The gifts of Emergent

April 30, 2010

church / emergent / emerging church

Recently, Tony Jones asked his blog readers to note “Emergent’s charism” to the broader church. He posted his own thoughts later. I was late posting my own thoughts, and when I tried to write them as a comment they were too long.

So, in light of Tony’s posts, some of the comments, and also the beautiful thing that is happening this weekend at the TransFORM East Coast Gathering (which you can follow on Twitter) I want to reflect upon what I think Emergent has offered, is offering, and will offer to the church.

For the purposes of this post, I’m not strictly referring to Emergent Village, though I’m using the word Emergent as Tony did in his posts. I’m referring to networks and movements like Emergent Village, TransFORM, The Underground Railroad and broader counterculture movements, the new monastics, the Jesus Freaks, 24-7 Prayer, the lovely new Anabaptists that are influencing so many of us, and various other networks and groups around the world that I’d love to meet, just to name a few.

I think there are deep gifts that these movements have offered, are offering, and will offer to the church and world. A deep sense of mission, learned to a large extent from folks who lived and developed their theology outside the Western world (Newbigin and Bosch, among others), is a (the most?) significant one in my mind as it seems to be in Tony’s, and though it bugs me to no end that missional and other similar words have become buzzwords for churches that don’t know the thought behind them and thus continue with what they were already doing while relabeling it, the emerging church as a whole has resisted doing that.

In my experience, the emerging church has deeply and authentically sought to learn what missional living and missional church look like. Once it has learned that a missional life is an incarnational life, it has sought to learn how these things relate to the world, and specifically to cultures and subcultures in which it finds itself.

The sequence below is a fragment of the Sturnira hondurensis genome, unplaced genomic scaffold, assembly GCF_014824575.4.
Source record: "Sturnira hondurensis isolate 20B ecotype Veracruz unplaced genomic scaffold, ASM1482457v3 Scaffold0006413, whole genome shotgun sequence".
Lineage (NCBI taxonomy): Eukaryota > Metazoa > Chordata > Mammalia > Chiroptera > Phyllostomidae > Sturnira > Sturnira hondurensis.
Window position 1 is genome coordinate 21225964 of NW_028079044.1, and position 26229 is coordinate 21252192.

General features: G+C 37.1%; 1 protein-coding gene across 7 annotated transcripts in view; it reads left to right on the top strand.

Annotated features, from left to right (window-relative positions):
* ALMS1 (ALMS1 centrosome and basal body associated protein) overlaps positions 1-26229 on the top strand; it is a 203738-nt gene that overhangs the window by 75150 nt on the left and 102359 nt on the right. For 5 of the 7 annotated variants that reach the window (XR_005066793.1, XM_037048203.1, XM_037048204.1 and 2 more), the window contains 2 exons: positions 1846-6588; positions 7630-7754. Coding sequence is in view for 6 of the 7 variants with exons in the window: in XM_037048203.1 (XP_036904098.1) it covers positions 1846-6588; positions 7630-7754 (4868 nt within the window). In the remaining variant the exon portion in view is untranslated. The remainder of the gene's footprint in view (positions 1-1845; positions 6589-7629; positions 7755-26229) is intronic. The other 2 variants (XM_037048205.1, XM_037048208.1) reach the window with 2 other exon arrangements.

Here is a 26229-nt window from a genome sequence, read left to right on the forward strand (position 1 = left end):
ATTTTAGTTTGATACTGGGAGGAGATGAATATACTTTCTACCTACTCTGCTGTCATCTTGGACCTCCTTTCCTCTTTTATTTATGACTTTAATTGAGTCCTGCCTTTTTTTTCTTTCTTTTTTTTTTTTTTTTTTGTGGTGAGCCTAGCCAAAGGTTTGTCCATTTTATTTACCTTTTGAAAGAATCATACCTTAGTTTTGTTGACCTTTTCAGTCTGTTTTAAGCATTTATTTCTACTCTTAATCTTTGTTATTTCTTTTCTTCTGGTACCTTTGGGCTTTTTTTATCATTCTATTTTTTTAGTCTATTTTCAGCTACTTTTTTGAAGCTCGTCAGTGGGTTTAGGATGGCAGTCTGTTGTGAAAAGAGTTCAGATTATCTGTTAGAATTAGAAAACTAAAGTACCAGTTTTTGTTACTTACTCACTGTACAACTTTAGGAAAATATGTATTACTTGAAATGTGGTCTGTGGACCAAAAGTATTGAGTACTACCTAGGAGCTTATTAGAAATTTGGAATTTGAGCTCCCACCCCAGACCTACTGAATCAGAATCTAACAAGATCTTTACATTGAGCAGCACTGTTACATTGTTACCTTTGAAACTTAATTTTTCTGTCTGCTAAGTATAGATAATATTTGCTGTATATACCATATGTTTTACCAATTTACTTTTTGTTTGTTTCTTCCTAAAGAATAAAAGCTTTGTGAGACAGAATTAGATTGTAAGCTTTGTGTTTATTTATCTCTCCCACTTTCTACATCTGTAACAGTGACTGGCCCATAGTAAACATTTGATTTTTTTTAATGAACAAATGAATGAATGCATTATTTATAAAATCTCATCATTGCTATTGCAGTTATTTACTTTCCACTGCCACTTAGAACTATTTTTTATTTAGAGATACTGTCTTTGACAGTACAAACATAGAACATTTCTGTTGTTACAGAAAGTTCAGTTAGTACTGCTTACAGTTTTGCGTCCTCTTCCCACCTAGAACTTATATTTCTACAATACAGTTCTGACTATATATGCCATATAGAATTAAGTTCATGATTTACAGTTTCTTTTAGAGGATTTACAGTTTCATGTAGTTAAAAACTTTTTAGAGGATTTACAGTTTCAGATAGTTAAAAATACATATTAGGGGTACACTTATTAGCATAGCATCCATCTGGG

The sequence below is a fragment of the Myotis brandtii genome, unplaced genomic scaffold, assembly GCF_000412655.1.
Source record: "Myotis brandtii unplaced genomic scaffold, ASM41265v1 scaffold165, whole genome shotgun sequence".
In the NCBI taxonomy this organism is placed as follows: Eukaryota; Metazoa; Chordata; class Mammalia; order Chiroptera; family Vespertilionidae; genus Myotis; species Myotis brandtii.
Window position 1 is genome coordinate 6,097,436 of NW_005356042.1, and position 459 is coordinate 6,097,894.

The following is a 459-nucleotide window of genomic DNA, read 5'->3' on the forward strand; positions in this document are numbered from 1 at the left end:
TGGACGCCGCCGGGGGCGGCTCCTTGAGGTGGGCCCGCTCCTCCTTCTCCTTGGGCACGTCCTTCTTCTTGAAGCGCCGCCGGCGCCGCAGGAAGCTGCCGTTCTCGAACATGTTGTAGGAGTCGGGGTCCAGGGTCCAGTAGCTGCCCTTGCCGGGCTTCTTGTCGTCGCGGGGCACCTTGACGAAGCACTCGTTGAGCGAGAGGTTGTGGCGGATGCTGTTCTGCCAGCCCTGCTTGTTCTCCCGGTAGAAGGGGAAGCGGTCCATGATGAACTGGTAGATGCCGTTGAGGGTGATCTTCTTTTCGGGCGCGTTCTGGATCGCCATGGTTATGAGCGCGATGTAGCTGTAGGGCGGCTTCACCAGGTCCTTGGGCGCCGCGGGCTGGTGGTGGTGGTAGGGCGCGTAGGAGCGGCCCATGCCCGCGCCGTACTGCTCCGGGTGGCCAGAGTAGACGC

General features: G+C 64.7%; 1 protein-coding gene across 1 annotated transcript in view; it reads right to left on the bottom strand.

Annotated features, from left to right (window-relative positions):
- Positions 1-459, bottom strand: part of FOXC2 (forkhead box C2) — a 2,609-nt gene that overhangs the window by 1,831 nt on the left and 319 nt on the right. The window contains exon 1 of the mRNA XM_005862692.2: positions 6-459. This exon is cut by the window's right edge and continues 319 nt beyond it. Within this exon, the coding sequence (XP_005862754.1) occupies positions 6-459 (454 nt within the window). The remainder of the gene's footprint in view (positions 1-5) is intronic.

It has tried to create indigenous ways of experiencing and communicating with God and with those cultures in a deep desire to live lives after the heart of Jesus, and allowed these things to shape its communities from the ground up (in worship, spiritual practices, leadership, location, and any number of other factors). It has tried to integrate activism on local, national, and global scales (I passionately disagree with those who say that we, as a whole, haven’t done any justice work beyond talk, as many of us have joined movements that already existed1, were started independently of us2, or that folks in this movement started themselves3) without being colonialist about it, and that is a deeply significant thing.

Certainly it hasn’t done any of these things perfectly, and no similar thing ever will. But it truly has tried to holistically live what it has learned about mission in its spirituality, in its ecclesiology, and in its desire for justice; and I really think this has shaped the overall trajectory of the movement like none of the other factors. Different folks come to different understandings of where that desire to be incarnational should lead, and I don’t agree with all of those understandings and expect that not everyone would agree with my understandings, but I trust that people do come from that place and that desire.

I’ll continue to follow the TransFORM conference as it continues this weekend and I wish I could have been there; I’ve already seen so many thoughts pass across Twitter that demonstrate this gift of mission and incarnation that Emergent offers to the church, and it’s a beautiful thing. Much love to all of you who are there, and I hope to be at the next gathering like this one.

  1. Such as Sojourners, Christian Peacemakers, the Christian Community Development Association, and many other beautiful things related to disease, war, slavery, poverty, and politics. []
  2. Like Invisible Children, Not For Sale, Falling Whistles, charity: water, for just a few. []
  3. Advent Conspiracy and One Day’s Wages are beautiful examples; though there are countless small and local things that have broad, under-the-radar reach into deep issues of justice. []